For some travelers, app-based food delivery companies like Grubhub and UberEats have already rendered hotel room service nearly obsolete.
A few pioneering players in the hospitality space, however, have found ways to use delivery apps to their advantage, leveraging new partnerships to put a modern, tech-enabled spin on traditional room service concepts.
In what it called a “first-of-its-kind” move, the recently opened Resorts World Las Vegas announced in June that it had inked a deal with Grubhub to launch On the Fly at Resorts World powered by Grubhub.
Billed as a new mobile ordering experience, On the Fly enables Resorts World Las Vegas guests to order from any of the megaresort’s 40 food and beverage venues as well as select retail outlets, either via the Grubhub app or by scanning Grubhub QR codes located throughout the property. Orders can be placed for pickup or for delivery to either a guestroom or to Resorts World Las Vegas’ 5.5-acre pool complex. Payments can be made by credit card or room charge.
For poolside deliveries, orders can be picked up from a secure, QR code-activated restaurant locker, which features touchless opening.
According to Resorts World Las Vegas president Scott Sibella, the On the Fly platform provides users with what he describes as “a completely new level of convenience.”
“Grubhub has mastered the third-party delivery service,” said Sibella. “Many guests are already familiar with the application and its functionality, [and] we’ve seen substantial early adoption rates of On the Fly.”
Unlike the typical third-party delivery process, however, On the Fly’s delivery logistics are handled by Resorts World staff members instead of independent delivery contractors.
For Grubhub, the partnership marks the company’s first with a hotel and casino, but it likely won’t be the brand’s last.
Brian Madigan, vice president of corporate and campus partners at Grubhub, called the Resorts World Las Vegas tie-up a “natural fit to improve the guest experience.”
“We’re constantly looking for opportunities and partnerships that will improve the ordering and food delivery experience, and we see the hotel and resort space as prime for a shift to mobile ordering and delivery in the future,” Madigan added.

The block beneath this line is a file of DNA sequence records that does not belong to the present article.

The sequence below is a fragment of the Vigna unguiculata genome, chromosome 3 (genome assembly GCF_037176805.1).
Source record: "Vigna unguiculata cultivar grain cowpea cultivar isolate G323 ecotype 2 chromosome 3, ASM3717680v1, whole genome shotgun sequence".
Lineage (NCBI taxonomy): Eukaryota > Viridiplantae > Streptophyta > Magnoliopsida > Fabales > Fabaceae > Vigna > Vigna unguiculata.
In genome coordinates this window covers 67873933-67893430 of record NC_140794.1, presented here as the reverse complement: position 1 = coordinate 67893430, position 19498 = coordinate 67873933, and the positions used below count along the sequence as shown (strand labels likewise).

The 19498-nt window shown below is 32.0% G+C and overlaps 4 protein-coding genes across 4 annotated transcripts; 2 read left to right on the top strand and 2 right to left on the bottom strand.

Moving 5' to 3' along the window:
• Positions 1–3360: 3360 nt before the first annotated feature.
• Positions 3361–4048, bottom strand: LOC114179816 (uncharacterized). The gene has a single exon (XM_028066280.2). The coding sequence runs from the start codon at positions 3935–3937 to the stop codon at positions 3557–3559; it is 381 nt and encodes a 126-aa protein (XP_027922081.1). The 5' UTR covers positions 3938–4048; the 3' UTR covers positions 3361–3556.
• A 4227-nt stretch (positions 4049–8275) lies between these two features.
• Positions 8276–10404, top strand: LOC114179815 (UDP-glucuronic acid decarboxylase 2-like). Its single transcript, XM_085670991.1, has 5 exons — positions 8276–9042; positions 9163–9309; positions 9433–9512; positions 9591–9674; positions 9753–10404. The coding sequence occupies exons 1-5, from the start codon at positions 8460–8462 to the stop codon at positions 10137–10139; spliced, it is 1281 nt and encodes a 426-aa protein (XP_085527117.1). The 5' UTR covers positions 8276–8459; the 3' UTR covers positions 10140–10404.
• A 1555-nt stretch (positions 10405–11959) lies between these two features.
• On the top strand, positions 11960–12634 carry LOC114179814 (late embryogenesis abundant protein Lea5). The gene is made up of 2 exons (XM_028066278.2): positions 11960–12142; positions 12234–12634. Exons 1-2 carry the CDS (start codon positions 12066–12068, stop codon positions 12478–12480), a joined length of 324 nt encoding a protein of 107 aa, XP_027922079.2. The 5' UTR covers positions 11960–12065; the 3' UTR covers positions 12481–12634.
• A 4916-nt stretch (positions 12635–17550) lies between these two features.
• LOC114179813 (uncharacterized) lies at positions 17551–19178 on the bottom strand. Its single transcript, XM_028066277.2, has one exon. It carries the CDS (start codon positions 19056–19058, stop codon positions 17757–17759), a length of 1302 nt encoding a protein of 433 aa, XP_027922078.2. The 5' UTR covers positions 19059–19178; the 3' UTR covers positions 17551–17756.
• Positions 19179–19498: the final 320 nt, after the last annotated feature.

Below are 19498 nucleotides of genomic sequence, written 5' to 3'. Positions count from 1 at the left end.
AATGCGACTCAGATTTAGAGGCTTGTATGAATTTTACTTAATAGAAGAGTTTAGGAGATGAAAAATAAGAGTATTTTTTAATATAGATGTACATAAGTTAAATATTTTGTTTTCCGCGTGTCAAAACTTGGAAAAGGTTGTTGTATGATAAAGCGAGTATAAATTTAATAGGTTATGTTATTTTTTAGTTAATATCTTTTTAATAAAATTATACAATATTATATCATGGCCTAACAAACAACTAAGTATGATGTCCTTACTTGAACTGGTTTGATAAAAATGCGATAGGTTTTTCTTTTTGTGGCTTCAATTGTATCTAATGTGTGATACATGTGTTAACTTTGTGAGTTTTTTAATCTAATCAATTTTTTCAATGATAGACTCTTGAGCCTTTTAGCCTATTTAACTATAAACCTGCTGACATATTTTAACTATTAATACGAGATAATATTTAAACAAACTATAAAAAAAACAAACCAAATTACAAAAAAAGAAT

A sample of a 2ndKitchen QR code room service menu offered at a Sextant Stays property. Photo Credit: Courtesy of Sextant Stays
Meanwhile, in the hybrid apartment-hotel hospitality space, Sextant Stays is also innovating on the delivery front. The company, which operates vacation rental apartment-hotels in New Orleans, Miami and other markets, recently linked up with delivery service company 2ndKitchen to offer a “next-generation” room service amenity to guests.
“2ndKitchen essentially gives us room service without having an on-site restaurant taking up a big footprint or worrying about inventory, labor and all these other costs,” said Andreas King-Geovanis, founder and CEO of Sextant Stays. “It’s a way to add an amenity without overhead.”
Through 2ndKitchen, Sextant Stays is able to offer guests the ability to order off of what King-Geovanis calls a “white label” Sextant Stays-branded QR code menu, which features a selection of dishes from three to four local restaurants, all typically located within a five-block radius.
That proximity helps guarantee a timely delivery. Sextant Stays reports that between January and May, 2ndKitchen deliveries to Sextant Stays properties in Miami and New Orleans averaged under 30 minutes.
Moreover, 2ndKitchen doesn’t take any delivery or service fees from the customer, with a tip being the only additional line item on a check. The company does take a percentage of each sale from participating restaurants, though King-Geovanis confirmed that that cost remains below the high restaurant fees associated with most big delivery app brands.
“What Airbnb, Vrbo and a lot of other companies are missing is the F&B component,” said King-Geovanis. “Our goal is to provide a hotel experience with the same amenities and level of professionalism, with the comfort and space of staying in a home.”